Renters can acquire wealth as well as homeowners
Renters who save and invest can acquire wealth just as well as homeowners who rely on their house as their biggest asset.
Over the long term, home ownership is superior to renting because homeowners fix their housing costs whereas renters pay an ever-increasing housing cost. In fact, I believe owning a home without a mortgage is the best retirement savings plan available because it provides the opportunity to permanently and dramatically lower an owner’s housing costs.
In addition to the fixed cost of ownership, an amortizing mortgage serves as a forced savings account, providing financial discipline that may otherwise be lacking. Of course, lenders pervert this benefit by offering mortgage equity withdrawal, but the forced savings benefit is still significant, assuming disciplined owners avoid spending their equity.
Further, tax benefits including the home mortgage interest deduction helps owners defray the costs, but one of the biggest advantages of home ownership is a tax break people seldom think about: a large capital gains tax exemption. If a family’s house goes up $500,000 in value, they pay nothing on the gain. If their mutual fund goes up the same amount, they will pay 20% in capital gains taxes, a $100,000 hit.
Despite these advantages, it is not always better to own than to rent. It largely depends on what rate of return a renter can obtain on the money not invested in a home, assuming the disciplined renter saves at the same rate as a homeowner who is forced to save 8% of their income in amortization.
The calculations on this site that display the cost of ownership for every property has a poorly understood adjustment labeled “opportunity cost,” the cost of taking money out of a competing investment to put it into a home purchase.
When renters decide whether to own or to rent, they must consider their opportunity cost; what financial returns would they enjoy if they didn’t buy a house and invested in something else instead. I use a formula based on the mortgage rate that assumes the renter is earning less than the mortgage rate in a safe investment like savings accounts or short-term CDs. While this is the best method for most people, some renters have unique opportunities to earn more.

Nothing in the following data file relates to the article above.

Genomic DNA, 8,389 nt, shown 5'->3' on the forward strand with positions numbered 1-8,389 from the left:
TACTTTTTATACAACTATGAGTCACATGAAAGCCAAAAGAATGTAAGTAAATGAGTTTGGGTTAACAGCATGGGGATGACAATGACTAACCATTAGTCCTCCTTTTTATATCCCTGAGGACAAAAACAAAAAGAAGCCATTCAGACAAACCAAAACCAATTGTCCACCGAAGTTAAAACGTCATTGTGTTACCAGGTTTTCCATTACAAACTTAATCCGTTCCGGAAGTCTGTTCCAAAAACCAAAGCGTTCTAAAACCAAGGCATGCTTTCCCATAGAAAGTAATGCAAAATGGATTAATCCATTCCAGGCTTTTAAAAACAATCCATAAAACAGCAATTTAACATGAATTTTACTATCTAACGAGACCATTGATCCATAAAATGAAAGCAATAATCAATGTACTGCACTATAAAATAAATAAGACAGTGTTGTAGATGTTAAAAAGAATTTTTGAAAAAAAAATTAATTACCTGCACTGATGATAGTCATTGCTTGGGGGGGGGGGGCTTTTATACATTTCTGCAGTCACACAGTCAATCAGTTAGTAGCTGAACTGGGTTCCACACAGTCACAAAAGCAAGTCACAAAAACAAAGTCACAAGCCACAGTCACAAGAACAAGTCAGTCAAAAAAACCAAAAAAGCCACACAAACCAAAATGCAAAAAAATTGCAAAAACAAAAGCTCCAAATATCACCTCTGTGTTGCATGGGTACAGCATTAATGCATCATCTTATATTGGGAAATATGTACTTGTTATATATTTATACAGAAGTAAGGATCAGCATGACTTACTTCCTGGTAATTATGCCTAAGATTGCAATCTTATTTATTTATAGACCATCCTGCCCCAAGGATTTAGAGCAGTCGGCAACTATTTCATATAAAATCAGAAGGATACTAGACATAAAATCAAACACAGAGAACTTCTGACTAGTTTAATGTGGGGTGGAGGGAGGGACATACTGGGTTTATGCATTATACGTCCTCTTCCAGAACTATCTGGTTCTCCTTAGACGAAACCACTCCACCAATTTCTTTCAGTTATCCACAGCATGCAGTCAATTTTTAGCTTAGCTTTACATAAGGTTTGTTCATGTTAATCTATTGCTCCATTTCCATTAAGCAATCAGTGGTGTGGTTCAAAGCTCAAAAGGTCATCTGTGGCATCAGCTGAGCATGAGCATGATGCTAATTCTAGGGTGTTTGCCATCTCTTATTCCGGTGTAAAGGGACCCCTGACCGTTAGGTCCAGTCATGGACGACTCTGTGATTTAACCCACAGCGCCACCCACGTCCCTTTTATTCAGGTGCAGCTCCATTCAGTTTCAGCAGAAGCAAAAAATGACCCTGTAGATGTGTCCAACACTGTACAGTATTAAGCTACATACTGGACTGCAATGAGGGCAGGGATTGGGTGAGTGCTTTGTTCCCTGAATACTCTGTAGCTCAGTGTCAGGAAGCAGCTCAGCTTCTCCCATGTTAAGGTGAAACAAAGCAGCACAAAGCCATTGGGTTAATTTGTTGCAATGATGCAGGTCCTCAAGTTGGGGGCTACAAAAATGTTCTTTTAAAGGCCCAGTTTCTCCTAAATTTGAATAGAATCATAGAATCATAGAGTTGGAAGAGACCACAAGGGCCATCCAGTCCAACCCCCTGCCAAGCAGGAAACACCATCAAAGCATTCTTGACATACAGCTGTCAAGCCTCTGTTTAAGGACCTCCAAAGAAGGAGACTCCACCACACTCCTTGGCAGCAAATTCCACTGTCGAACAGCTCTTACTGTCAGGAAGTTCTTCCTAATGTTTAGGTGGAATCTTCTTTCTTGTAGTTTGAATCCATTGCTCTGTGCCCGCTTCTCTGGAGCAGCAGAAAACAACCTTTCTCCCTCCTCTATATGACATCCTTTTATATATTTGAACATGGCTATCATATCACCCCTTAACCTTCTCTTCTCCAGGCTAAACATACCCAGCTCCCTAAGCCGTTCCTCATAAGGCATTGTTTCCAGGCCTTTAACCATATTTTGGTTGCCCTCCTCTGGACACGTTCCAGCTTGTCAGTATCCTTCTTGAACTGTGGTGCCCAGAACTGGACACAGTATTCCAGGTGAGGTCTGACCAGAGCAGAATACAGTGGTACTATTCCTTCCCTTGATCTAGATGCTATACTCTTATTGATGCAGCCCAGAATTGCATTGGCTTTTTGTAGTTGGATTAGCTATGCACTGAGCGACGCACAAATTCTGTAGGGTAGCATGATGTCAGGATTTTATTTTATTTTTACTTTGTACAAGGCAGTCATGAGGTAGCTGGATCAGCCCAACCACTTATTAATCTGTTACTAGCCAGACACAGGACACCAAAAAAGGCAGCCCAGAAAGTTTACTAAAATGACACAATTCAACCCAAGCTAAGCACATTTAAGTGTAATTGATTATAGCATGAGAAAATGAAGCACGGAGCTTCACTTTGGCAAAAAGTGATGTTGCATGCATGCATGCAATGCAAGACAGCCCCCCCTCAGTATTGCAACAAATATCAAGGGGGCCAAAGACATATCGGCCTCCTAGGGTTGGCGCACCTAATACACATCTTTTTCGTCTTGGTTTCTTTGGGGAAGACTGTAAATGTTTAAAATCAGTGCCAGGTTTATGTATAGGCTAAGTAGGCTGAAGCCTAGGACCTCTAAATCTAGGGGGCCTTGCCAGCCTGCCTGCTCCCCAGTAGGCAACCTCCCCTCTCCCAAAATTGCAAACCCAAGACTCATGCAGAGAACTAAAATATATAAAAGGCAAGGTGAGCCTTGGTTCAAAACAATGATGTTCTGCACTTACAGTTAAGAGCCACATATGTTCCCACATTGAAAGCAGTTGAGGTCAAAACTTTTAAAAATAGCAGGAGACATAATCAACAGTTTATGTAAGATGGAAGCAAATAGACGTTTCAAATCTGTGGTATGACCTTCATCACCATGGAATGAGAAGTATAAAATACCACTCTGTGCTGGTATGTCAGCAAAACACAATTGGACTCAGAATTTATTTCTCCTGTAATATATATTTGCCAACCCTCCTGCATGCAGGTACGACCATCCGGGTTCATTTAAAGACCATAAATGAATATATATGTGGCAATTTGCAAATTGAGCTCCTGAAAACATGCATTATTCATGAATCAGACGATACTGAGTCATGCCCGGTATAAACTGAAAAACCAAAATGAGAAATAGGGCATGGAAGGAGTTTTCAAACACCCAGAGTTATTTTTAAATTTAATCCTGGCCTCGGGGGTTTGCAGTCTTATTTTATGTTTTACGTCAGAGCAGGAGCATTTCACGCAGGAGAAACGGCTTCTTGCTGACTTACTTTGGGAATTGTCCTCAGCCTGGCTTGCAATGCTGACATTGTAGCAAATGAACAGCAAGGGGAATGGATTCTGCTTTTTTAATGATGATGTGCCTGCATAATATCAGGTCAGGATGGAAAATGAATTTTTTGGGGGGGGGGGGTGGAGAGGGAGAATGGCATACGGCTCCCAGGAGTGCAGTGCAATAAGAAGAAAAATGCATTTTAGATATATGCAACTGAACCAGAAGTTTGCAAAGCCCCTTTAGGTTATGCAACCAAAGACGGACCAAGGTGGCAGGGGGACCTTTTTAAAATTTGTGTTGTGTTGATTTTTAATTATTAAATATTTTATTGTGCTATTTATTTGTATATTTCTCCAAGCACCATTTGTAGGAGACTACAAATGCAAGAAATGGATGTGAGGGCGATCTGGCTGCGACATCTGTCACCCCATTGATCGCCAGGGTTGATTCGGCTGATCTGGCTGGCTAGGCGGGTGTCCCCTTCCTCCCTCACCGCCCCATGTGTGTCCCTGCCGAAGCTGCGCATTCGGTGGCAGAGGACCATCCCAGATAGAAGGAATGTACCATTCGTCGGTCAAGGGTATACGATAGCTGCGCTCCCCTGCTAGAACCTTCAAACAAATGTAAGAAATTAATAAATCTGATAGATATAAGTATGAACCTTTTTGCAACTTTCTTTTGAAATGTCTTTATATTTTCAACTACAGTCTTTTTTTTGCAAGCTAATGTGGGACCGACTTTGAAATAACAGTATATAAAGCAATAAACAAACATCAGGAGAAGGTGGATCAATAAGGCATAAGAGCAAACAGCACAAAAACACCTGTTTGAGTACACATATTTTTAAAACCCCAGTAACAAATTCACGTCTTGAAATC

Some renters may chose to invest in their own businesses (like me), or they may invest in rental properties or other stable investments earning higher returns. Generally, these competing investments are riskier, and over the long term, most won’t earn a higher rate of return than their mortgage rate (if they could, they would be better off borrowing against their house to invest, a strategy most people lose at).
Under most circumstances for most people, buying a house and paying off the mortgage is the best use of money over the long term; however, for a small group with unique investment opportunities, renting may be a better path to wealth.
House of Cards: Morningstar’s HelloWallet Unit Examines How Buying a Home vs. Renting and Investing Affects Wealth Creation
Study finds the median-income household could generate more than 50 percent more net wealth over the next 10 years by renting and investing instead of buying a home.
CHICAGO, Nov. 11, 2014 /PRNewswire/ — HelloWallet Holdings, Inc., a leading provider of online financial wellness and a Morningstar company, today published a new research paper, “House of Cards,” which examines how the decision to rent or buy a home affects wealth creation for American workers. This paper brings a new perspective to families’ unique decisions to buy or rent a home by analyzing the historical tax benefits and wealth-building opportunity costs of home ownership. Aron Szapiro, a consumer finance researcher for HelloWallet, authored the paper.
The paper includes two analyses. The first examines historical home purchase data from the Federal Reserve Board’s 2013 Survey of Consumer Finances. Szapiro compares how much wealth Americans would have created had they rented a comparable home and invested any savings in a portfolio of stocks and bonds over the home ownership period.